Capacity to support aggregate retrocessional reinsurance renewals at 1/1 is “extremely scarce” according to analysts at KBW, who after a second day of meetings with Bermudian companies concluded that significant rate increases are going to be required for this segment of the market.
The aggregate retrocession market was particularly impacted by losses from the European flooding, European severe storms, hurricane Ida and also the US winter storms and Texas freeze earlier in the year.
Because of this a significant amount of aggregate retro limit was lost or is now trapped, which has dented availability of capital to support the renewals as January 2022 fast approaches.
In previous years, retro capacity, even aggregate, has been replenished through capital raising and also new entrants.
But this year, analysts at KBW said that this seems less likely, given the significant challenges those writing this product have faced.
In their meetings with Bermudian reinsurance firms, KBW’s analyst team said that one executive estimated that aggregate retro capacity may have shrunk by roughly 75%, dropping to around $1.5 billion of limit, down from roughly $6 billion.
Some of this may have been soaked up by the catastrophe bond market, which has seen a flurry of aggregate reinsurance and retro deals in recent weeks. But that would only make up a few hundred million of the difference.
This shrinking of available capacity to support aggregate retro needs of reinsurance firms is largely due to “lower ILS capital stemming from elevated catastrophe losses, trapped capital, and fund redemption,” KBW’s analysts said.
Another executive the KBW analysts spoke with said that rate increases of well above 10% to 15% will be required, alongside rearranged structures as well, in order to get capital interested.
Changes in limit, attachment and deductibles are all going to features, as reinsurers and Lloyd’s syndicates struggle to fulfil their retrocession requirements at this renewal season, it seems.
KBW notes that there is some risk of new retro capacity entering the market in time for the 1/1 renewals, which could dampen price increases.
But the analysts note that “actual redemptions make that much less likely this year, in our view.”
We have heard of some new capital looking at retrocession and considering an entry point, but on the aggregate side it seems interest is limited, even among new players that can often find themselves forced to write business that they might have preferred not to (new capital often has less choice and needs to be the cheapest as well).
In fact, most of the new capital that is interested in retrocession is interested higher up the tower and in occurrence covers, rather than aggregate.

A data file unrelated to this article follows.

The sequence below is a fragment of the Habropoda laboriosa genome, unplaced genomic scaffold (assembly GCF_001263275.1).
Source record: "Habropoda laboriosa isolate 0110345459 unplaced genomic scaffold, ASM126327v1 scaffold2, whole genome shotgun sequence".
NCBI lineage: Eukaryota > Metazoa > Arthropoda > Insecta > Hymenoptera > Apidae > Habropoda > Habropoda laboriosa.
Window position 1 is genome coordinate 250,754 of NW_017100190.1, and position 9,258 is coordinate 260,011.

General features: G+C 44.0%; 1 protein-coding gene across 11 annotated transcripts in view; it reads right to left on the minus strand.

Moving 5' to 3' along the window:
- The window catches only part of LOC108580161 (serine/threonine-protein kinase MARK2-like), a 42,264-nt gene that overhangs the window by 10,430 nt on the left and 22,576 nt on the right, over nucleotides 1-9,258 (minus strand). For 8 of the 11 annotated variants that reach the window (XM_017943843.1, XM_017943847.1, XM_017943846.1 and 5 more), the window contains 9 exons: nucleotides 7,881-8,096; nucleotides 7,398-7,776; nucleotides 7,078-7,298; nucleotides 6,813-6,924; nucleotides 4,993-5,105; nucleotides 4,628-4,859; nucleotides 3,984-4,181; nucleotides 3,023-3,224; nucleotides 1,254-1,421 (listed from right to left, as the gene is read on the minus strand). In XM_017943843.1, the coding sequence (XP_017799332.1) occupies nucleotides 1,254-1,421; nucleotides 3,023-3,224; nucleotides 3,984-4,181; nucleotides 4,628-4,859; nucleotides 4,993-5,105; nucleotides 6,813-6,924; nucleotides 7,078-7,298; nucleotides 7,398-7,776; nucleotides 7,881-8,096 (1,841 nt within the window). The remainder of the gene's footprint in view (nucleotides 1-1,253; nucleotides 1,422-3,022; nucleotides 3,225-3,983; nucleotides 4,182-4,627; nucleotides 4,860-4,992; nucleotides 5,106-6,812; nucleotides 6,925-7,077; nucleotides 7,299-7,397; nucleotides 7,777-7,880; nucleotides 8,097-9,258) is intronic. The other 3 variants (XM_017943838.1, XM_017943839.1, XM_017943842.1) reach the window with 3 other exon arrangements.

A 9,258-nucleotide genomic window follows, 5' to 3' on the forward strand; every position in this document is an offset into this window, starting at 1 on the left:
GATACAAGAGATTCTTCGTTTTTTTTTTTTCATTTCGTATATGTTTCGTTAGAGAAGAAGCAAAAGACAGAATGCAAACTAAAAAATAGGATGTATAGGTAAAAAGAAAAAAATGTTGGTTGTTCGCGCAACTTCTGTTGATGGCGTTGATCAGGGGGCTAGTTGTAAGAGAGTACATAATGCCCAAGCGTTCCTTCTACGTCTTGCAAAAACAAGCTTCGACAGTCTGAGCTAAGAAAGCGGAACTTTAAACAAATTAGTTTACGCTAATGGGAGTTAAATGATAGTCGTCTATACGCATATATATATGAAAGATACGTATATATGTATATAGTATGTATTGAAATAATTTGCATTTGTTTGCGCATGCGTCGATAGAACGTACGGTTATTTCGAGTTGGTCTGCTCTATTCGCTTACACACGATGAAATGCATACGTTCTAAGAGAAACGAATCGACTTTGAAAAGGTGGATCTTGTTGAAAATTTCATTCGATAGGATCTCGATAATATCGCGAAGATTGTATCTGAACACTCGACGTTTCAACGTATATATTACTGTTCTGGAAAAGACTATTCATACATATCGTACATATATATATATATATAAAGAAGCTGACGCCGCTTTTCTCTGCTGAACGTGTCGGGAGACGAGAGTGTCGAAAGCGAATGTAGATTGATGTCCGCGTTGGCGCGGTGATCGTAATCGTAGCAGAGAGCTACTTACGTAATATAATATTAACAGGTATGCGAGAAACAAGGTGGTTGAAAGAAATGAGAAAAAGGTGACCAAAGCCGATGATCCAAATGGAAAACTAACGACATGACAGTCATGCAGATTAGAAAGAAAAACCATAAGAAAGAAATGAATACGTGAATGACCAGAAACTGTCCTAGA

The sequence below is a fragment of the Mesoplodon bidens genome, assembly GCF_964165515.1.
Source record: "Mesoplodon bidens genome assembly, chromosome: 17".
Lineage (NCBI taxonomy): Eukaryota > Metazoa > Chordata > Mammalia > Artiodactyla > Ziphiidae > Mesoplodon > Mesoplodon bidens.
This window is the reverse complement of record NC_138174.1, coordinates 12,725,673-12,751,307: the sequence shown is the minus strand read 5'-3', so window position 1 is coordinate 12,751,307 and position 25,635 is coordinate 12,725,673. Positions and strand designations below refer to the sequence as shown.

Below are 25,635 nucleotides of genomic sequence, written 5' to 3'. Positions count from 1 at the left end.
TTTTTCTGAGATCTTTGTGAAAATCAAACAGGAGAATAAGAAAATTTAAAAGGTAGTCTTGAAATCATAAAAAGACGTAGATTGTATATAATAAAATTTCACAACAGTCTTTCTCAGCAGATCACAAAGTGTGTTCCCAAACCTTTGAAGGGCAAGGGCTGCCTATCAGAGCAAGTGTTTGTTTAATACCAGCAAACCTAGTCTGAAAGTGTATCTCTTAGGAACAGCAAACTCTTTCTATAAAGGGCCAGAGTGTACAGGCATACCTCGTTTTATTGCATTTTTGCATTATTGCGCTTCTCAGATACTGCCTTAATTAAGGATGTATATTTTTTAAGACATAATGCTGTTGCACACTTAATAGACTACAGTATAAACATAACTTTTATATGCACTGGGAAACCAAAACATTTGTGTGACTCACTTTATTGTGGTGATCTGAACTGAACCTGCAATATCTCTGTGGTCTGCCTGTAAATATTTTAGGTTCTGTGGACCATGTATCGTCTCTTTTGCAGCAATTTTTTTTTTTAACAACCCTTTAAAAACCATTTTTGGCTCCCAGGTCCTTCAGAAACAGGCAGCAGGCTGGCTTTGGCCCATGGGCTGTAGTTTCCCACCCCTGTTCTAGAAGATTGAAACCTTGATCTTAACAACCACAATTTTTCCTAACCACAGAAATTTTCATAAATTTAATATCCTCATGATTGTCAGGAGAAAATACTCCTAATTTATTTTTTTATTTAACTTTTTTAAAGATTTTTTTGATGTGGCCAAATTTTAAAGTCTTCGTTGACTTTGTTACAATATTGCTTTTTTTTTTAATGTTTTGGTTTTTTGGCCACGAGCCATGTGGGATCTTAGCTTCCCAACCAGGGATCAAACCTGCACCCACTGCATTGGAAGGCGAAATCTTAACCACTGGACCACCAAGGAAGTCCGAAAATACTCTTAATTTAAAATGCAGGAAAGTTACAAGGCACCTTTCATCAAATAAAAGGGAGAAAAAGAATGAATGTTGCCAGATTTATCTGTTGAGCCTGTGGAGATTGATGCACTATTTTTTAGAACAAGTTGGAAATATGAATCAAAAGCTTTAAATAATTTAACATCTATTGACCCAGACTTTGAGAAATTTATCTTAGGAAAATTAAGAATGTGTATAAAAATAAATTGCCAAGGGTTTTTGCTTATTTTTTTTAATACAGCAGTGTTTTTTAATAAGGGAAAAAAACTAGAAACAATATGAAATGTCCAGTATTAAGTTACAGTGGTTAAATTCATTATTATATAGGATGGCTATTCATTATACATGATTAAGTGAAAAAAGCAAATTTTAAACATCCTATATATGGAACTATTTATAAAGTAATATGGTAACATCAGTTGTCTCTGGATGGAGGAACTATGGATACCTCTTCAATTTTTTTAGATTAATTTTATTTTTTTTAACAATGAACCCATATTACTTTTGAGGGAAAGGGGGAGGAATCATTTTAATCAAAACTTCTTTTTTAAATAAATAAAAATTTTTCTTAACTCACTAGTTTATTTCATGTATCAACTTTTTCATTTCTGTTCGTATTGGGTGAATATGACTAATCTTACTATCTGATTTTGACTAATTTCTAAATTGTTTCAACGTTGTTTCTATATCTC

Or, it is interested in clearly defined, named peril focused aggregate protection, of the type provided by industry loss catastrophe bonds.
There is nuance in the insurance-linked securities (ILS) markets, KBW’s analyst team notes, which refers to the fact that while some areas are struggling, due to losses, trapped collateral and redemptions, others are flourishing right now, such as cat bonds and higher-layer occurrence collateralized reinsurance business where losses have been less severe.
“While it seems clear that ILS investors are retreating from loss-impacted products (aggregate retro first and foremost), several participants noted that catastrophe bond issuance remains very robust,” the analysts explained.
However, because of this, in cat bonds in particular, “Persistent options for capacity will probably keep expected returns – which we believe will improve yet again during 1/1 renewals – well below past post-storm peaks.”
Any further improvement in cat bond returns will only serve to make them even more attractive and bring additional capital to that market it seems, as the loss experience of the catastrophe bond market has been far less significant in recent years, than the rest of the ILS market has seen.
KBW’s analysts also commented again on the lateness of this January 2022 reinsurance renewal season.
While the consensus remains that this will be a particularly late renewal, this is viewed as positive.
The reason is that typically the prime accounts, the higher-quality and less loss impacted programs, would be placed first in most reinsurance renewals, KBW’s analysts explain.
This practice, of quality reinsurance towers getting introduced to the renewal market first, enables brokers to set the tone for the renewal season.
“To the extent that discipline shown to date persists through year-end, then qualitatively, if even higher- quality accounts are struggling to complete their programs, then loss-impacted accounts should have an even tougher time,” KBW’s analyst team said.
Adding that, “Quantitatively, later signings’ increases should also outpace those signed to date.”
Which in our view suggests more of the renewal cycle needs to be transacted electronically, so that the onus can be placed on achieving risk commensurate pricing based on market appetite and capacity, rather than allowing a tone to be set, which this year (it seems) could even delay the renewals more than they actually needed to be.